To be perfectly honest, when I saw this series was nominated for the Best Graphic Story Hugo again, I sighed, girded my loins and decided to plunge in so as to get this over with quickly. So I was pleasantly surprised to find that all the things I disliked about the first four volumes were present in much less egregious forms here, while the things I did like were much stronger and easier to enjoy.
And maybe my aversion was a result of me bingeing the first four books all at once: readers, the grimdark of this series is A LOT. Perhaps each book is more manageable when removed from the rest. I did have to take a quick refresher course from my previous reviews to remind me of who and what was going on, and while I’m still not 100% sure who everyone is and why they were doing what they did, I don’t feel like I missed too much, or at least not too much more than I had while reading the preceding books.
So in this volume, the Federation of Man is finally launching its attack on the Arcanics, bearing down on the city of Ravenna. As Lord Corvid’s sister lives there and refuses to be evacuated, he (characteristically) decides he’s going to head over and force her to leave. Maika, our heroine, is still searching for pieces of the mask, so decides to tag along since it’s on her way. Kippa, having heard news of fox survivors in the area, wants to go as well in order to fulfill her vow, much to Maika’s dismay.
Our trio arrives to find a city in chaos, and Maika soon decides, after watching the shambles of the defense coordination, to take charge. But war is an awful, ruinous thing, and Maika will have to be even worse than that if she wants to give Ravenna a fighting chance at survival.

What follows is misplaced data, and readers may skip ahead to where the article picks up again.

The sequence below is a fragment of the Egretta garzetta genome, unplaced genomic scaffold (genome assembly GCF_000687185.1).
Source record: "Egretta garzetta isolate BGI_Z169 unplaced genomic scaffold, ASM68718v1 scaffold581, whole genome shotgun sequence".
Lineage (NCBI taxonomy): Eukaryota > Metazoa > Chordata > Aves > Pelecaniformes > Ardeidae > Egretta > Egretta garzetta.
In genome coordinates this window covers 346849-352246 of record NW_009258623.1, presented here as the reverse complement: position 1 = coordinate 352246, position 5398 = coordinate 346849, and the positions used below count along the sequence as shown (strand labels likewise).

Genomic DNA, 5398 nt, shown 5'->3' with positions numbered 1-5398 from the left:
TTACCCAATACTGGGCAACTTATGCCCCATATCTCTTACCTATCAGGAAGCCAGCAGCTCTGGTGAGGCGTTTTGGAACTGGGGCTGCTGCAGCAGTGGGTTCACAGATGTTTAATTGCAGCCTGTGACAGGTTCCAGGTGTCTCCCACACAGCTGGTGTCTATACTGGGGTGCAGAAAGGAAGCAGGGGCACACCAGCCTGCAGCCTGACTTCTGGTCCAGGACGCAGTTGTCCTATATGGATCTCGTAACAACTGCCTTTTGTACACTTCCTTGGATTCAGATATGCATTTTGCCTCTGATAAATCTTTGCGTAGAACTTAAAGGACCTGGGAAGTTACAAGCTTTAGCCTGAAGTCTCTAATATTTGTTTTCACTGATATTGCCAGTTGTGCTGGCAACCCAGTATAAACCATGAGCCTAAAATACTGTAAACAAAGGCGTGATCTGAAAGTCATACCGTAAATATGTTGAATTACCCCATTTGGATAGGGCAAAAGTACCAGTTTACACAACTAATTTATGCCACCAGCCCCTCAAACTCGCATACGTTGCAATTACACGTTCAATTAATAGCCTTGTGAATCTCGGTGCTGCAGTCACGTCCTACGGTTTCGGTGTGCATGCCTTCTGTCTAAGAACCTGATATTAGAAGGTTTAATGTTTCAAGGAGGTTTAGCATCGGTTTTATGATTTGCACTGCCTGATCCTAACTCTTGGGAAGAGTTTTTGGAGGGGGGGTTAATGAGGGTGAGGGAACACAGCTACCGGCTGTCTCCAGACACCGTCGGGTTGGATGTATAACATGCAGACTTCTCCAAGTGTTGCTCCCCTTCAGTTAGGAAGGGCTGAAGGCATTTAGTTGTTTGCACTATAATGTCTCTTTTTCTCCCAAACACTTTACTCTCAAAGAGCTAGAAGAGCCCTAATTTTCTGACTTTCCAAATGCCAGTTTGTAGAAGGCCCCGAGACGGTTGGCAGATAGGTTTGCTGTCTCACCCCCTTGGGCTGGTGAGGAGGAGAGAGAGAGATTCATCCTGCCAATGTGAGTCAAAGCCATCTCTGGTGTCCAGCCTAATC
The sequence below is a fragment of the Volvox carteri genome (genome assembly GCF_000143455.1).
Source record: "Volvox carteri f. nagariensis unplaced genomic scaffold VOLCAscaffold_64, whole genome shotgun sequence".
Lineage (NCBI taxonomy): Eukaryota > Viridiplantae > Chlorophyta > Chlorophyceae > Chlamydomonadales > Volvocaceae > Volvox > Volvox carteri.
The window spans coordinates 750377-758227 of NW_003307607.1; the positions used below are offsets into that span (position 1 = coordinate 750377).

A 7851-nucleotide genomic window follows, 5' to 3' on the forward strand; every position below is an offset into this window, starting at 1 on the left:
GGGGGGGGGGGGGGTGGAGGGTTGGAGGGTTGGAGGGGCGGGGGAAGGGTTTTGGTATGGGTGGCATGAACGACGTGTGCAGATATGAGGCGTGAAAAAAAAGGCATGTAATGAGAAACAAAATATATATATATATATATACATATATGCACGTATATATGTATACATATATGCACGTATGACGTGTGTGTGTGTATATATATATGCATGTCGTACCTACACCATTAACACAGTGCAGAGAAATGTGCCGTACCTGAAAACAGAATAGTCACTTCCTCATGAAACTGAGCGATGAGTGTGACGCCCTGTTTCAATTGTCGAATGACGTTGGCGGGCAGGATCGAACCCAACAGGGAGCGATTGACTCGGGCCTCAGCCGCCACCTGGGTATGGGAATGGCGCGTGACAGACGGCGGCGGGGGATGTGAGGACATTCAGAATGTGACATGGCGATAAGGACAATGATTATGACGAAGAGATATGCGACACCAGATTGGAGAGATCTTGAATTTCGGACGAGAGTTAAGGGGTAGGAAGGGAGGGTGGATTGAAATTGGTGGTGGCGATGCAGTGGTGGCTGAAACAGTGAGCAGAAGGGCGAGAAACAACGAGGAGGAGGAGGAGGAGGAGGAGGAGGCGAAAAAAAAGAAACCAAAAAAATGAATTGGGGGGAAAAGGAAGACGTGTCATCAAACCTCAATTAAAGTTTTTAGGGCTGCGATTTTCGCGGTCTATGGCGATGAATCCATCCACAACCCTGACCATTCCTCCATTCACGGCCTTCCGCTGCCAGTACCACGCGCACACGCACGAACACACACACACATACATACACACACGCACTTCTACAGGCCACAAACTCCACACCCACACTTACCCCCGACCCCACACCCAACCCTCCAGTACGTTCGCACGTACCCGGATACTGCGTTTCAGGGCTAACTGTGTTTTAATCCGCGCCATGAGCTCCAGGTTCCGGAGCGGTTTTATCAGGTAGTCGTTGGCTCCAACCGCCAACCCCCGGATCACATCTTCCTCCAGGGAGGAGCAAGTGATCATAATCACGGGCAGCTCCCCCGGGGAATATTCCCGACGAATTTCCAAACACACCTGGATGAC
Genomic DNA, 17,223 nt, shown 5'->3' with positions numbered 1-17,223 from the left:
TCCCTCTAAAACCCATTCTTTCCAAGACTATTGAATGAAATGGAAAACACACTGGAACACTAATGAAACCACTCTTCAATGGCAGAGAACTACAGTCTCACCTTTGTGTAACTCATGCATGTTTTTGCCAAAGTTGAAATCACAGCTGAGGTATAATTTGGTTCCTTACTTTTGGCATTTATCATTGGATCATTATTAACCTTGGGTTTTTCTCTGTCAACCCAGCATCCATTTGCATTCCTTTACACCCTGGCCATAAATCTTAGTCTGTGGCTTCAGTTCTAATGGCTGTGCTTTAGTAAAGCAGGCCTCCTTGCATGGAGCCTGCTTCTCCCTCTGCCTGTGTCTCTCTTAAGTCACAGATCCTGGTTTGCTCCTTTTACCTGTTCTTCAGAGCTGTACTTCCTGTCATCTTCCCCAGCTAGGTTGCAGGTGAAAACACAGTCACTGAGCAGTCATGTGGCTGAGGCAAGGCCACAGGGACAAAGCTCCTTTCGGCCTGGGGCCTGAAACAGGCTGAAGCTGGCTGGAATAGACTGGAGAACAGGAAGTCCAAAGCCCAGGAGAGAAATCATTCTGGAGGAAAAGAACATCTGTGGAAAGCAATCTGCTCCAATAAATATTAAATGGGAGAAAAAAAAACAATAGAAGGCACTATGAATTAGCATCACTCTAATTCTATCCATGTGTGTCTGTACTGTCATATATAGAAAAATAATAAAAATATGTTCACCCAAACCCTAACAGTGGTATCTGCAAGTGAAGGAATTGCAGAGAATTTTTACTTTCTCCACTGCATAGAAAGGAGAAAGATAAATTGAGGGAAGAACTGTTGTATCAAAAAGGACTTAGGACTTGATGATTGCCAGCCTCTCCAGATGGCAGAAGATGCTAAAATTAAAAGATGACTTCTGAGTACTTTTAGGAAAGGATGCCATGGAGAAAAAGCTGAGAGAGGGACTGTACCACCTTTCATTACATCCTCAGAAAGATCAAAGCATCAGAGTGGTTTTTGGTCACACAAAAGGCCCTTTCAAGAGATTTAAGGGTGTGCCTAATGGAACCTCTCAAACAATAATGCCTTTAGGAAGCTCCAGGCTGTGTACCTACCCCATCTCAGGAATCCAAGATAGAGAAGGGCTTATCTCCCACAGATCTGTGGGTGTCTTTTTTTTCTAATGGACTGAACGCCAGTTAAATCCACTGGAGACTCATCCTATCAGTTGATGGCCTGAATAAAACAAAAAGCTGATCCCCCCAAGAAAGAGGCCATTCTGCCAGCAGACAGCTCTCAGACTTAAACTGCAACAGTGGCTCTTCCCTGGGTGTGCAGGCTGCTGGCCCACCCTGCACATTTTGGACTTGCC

Interspersed with the present-day story are flashbacks to Maika’s time as a slave under the command of the Cumaean witches, who forced her and her fellow children to scavenge useful items from the battlefield even as bullets whizzed overhead. We also find out a little bit more about Zinn’s background and motivations, and how long Tuya has actually been hiding the truth from Maika. There is, if I may reiterate, A LOT going on in this book, but even someone as generally disinterested as I am in keeping track of the minutiae of multiple political factions will find the sheer excitement of the story quite absorbing. War stories are hard to make dull, after all. It helps that a lot of these characters are archetypes so you don’t HAVE to think too hard about who’s doing what and why. It makes for an overall interesting and mostly pleasant reading experience — insofar as one can say that about a Lovecraftian war story — especially when interspersed with the cuteness of the children and the cats.
Sana Takeda’s art, ofc, is responsible for a lot of the cuteness, which helps leaven the grimness of the rest of the book. Her colors are truly spectacular in this installment, and the details of her covers are outstanding. The one page with Maika’s face aging from her childhood flashback to the present day was particularly excellent. I admittedly did still have trouble figuring out sometimes who was who in the narrative, but this was less the fault of her terrific artwork than the overwhelming number of minor characters involved.
So in the end I’m pretty glad I got a chance to read this. Marjorie M Liu and Ms Takeda have put in a lot of work with this series, and it’s good to see that paying off for both them and the reader. I’ll certainly have a lot to think about when filling out my Hugo ballot for this category!
Monstress Vol. 5: Warchild by Marjorie M. Liu & Sana Takeda was published October 6 2020 by Image Comics and is available from all good booksellers, including